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Mortgage Interest Rates: Why You Get Offered the Worst Ones

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When the time comes to buy a home, you should hope for a buyer's market, ample assets in the bank for a down payment, a great home to buy, and an environment of low mortgage interest rates. Low prevailing rates don't necessarily mean that you'll get offered low ones, though. Here are some reasons why you might get offered disappointing mortgage interest rates.

The lender
Shop around, and you'll find yourself offered a variety of mortgage interest rates, as different lenders use different (or differently weighted) criteria and algorithms when making their calculations and decisions. When you shop around, try a range of lenders, such as one or more national banks, regional banks, credit unions, and community banks. Credit unions, for example, often offer lower rates than big national banks.

The lock-in period
It's common to lock in a mortgage rate with a lender, but the longer the lock-in period you choose, the higher the mortgage rate you may be offered, as this exposes the bank to more risk. Alternatively, you may have to pay in points -- i.e., prepaid interest -- for a longer lock-in.

The type of mortgage
Mortgage interest rates differ by the kind of mortgage you buy. A 30-year fixed-rate mortgage will have a higher rate than a 15-year mortgage. A fixed-rate mortgage will often have a higher rate than an adjustable-rate mortgage (ARM). (ARMs usually charge a low rate for the first few years before adjusting the rate upward or downward.) Meanwhile, a "jumbo" loan, which is one that exceeds the limit for a "conforming" loan (recently $417,000 in most spots in America), can also carry mortgage higher interest rates. Then there are FHA loans, which are insured by the Federal Housing Authority. They remove much risk from the lender, so lenders will often charge lower mortgage interest rates for them and may have easier qualification standards as well. Refinancing deals also sometimes carry higher rates.

Your down payment
How much home buyers put down affects the mortgage interest rates they get. Lenders will typically offer better rates to those who have a loan-to-value ratio of 75 or less, meaning that they made a down payment of 25% or more of the home's value.

Points
If you're getting offered higher mortgage interest rates than you want, you can probably lower them by offering to pay one or more "points." A point is 1% of the value of the loan, so with a $150,000 loan, you'd pay $1,500 per point, and your lender would offer a lower rate. Only do so if you're planning to stay in the home a while, as the lower monthly payment might not make up for the upfront cost. (By the way, be sure to factor fees into your comparisons of mortgage interest rates. One lender might offer a slightly higher rate but could charge you far less in closing costs and fees.)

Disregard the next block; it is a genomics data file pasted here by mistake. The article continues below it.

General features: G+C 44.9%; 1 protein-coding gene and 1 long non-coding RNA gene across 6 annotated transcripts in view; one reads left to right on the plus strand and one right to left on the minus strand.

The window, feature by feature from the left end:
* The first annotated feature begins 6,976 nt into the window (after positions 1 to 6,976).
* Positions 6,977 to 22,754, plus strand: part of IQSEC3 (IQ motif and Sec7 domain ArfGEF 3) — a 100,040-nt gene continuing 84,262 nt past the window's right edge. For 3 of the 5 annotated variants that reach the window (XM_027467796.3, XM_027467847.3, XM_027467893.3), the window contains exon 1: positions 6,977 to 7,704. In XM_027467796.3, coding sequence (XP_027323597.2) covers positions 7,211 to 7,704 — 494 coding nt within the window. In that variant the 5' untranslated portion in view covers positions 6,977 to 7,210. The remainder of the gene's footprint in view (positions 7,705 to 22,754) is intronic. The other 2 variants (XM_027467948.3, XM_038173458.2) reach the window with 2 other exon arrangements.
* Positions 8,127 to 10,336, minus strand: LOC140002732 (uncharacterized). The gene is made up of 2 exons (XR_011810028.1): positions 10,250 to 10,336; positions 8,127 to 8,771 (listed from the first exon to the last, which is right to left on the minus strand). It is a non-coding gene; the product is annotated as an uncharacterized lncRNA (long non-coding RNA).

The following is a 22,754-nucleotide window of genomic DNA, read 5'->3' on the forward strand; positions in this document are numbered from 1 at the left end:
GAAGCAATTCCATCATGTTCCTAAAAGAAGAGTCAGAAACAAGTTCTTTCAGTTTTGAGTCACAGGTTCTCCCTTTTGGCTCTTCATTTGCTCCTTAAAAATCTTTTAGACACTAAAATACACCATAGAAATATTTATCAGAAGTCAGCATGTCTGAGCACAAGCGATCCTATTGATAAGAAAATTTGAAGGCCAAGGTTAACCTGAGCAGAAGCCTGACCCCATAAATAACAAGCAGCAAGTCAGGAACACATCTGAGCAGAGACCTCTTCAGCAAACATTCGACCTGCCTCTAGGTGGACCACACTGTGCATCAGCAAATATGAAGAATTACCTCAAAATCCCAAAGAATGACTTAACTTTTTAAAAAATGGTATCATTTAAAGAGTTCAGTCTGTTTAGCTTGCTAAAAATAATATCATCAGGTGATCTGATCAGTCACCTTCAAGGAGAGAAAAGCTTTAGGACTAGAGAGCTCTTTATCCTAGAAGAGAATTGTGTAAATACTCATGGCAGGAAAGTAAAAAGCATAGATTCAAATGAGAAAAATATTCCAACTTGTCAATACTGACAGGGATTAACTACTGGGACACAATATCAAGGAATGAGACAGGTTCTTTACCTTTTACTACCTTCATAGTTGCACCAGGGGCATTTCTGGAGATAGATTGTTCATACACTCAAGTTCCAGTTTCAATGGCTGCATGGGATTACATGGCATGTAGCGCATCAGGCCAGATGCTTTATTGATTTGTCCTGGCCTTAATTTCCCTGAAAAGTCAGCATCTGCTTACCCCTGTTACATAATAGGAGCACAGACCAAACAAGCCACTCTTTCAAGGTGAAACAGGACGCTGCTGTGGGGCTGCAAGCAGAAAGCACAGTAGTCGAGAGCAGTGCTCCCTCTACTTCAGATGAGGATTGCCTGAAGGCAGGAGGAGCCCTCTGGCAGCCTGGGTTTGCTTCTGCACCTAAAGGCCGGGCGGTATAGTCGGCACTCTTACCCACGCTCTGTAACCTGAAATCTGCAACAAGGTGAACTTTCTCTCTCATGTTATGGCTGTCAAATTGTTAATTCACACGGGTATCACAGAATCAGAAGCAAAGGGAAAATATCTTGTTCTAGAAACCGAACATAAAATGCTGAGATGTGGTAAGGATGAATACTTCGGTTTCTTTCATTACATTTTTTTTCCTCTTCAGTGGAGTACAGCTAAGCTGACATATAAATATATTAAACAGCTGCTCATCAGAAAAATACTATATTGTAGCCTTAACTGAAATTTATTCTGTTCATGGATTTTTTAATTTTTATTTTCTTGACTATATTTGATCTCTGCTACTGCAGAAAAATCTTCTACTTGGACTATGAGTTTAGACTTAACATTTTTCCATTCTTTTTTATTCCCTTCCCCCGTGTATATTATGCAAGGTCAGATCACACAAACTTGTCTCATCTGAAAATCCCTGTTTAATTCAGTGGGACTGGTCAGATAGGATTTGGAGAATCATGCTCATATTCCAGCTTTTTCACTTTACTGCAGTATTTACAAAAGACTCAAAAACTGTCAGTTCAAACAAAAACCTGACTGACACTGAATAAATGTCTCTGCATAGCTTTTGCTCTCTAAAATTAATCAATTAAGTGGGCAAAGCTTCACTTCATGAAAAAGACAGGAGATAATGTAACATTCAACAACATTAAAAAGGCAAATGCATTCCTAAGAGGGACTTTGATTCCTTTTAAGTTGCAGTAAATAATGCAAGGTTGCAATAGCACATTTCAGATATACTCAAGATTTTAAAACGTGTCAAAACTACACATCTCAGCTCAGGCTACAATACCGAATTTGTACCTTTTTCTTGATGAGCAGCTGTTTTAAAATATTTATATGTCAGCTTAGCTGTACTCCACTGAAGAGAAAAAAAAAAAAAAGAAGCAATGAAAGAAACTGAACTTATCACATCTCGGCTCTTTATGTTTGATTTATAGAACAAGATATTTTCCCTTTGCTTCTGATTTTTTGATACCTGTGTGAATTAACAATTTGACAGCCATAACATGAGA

The property type
Mortgage interest rates also vary according to property type. If you're buying a condominium, for example, you'll often be offered higher mortgage interest rates than if you were buying a single-family home. (In recent years, defaults were higher for condos than for single-family homes, leading lenders to be more cautious about them today.) Multifamily buildings or investment properties also typically face higher rates.

Your debt, income, and credit score
Mortgage interest rates are also influenced by you -- your debt level, income, and credit score. The credit score has a lot to do with it. Lenders look at your debt-to-income ratio, and the lower the better. They take into account your financial obligations, such as car loans, student loans, credit card debt, alimony, and child support. And they assess the strength and reliability of your income, too. Someone with a sizable salary who's been at the same job for many years will likely get offered better mortgage interest rates than someone earning less through a freelancing job. Factors that affect your credit score include unpaid bills, late bills, and using much of your available credit limit. You can increase your credit score by fixing errors on it, paying down debt, and increasing your credit limit, among other strategies.

The general riskiness of the loan
If you choose not to establish an escrow account to pay for the home's taxes and insurance and opt to pay for those yourself, the mortgage interest rates you're offered could be a little higher, as there's a somewhat higher risk of problems.

So when you shop around for a mortgage and find that you're being offered poor mortgage interest rates, it might be because you're paying only 15% down on the home, you have a low credit score, and you're buying a rental property -- or one or more of a range of factors. Fortunately, many factors are within your control, at least to some extent, so you may be able to take some steps to lower your rate.

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Selena Maranjian
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Selena Maranjian has been writing for the Fool since 1996 and covers basic investing and personal finance topics. She also prepares the Fool's syndicated newspaper column and has written or co-written a number of Fool books. For more financial and non-financial fare (as well as silly things), follow her on Twitter...

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